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|Title:||Education, measurement, and the professions: Reclaiming a space for democratic professionality in education|
|Publisher:||Taylor & Francis (Routledge)|
|Citation:||Educational Philosophy and Theory, (2015)|
|Abstract:||In this article I explore the impact of the contemporary culture of measurement on education as a professional field. I focus particularly on the democratic dimensions of professionalism, which includes both the democratic qualities of professional action in education itself and the way in which education, as a profession, supports the wider democratic cause. I show how an initial authoritarian conception of professionalism was opened up in the 1960s and 1970s towards more democratic and more inclusive forms of professional action. I then show how, in the wake of the transformation of the welfare state and the rise of neo-liberal forms of governing, the democratic dimension of professionalism became distorted. I discuss three distortions, having to do with the position of clients, the nature of accountability, and the status of professional knowledge. While at first sight the developments in each of these areas can be seen as furthering the democratisation of the professions, I argue that in fact they have eroded the democratic dimension of the professions and show the contribution of the culture of measurement to this erosion process. In the final step of my argument I suggest how a more democratic mode of professional action might be regained and how such a mode of professional action might contribute to wider processes of democratisation.|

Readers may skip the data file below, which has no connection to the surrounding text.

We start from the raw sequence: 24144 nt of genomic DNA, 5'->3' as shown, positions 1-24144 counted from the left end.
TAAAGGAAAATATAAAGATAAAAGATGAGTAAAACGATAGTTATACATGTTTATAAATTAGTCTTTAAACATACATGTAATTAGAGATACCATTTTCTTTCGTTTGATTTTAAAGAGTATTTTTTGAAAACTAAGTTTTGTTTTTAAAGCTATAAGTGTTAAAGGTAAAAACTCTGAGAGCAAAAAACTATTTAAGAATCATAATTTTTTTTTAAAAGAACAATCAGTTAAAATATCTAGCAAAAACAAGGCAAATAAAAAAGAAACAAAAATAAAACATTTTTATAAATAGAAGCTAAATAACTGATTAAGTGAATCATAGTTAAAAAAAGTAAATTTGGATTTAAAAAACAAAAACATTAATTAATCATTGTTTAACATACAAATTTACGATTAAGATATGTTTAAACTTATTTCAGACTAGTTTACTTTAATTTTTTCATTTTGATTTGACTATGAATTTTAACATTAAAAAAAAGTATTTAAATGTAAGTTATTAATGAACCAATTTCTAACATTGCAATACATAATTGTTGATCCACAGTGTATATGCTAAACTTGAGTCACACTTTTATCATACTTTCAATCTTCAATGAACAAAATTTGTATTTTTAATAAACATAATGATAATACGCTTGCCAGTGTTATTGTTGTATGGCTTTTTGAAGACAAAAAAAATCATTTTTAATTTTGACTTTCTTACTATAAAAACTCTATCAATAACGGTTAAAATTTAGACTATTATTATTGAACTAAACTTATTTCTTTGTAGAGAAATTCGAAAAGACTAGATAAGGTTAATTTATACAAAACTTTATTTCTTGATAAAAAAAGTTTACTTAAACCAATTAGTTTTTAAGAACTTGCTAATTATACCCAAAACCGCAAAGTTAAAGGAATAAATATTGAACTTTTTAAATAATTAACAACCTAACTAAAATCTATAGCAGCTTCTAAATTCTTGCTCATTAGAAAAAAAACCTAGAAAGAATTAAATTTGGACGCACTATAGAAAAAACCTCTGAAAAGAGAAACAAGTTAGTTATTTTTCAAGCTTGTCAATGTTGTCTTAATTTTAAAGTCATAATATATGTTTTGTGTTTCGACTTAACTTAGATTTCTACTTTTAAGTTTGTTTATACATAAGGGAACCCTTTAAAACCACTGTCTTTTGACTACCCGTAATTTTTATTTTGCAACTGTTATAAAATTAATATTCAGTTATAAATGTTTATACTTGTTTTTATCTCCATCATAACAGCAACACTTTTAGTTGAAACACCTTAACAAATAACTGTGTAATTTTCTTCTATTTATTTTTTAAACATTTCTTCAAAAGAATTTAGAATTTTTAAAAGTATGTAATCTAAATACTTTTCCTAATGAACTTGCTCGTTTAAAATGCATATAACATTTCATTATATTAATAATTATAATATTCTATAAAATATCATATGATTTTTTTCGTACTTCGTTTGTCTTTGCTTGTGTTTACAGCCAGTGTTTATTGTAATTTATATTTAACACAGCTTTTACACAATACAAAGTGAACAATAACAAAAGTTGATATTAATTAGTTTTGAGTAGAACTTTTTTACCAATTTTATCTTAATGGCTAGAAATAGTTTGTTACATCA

|Appears in Collections:||Dept of Education Research Papers|
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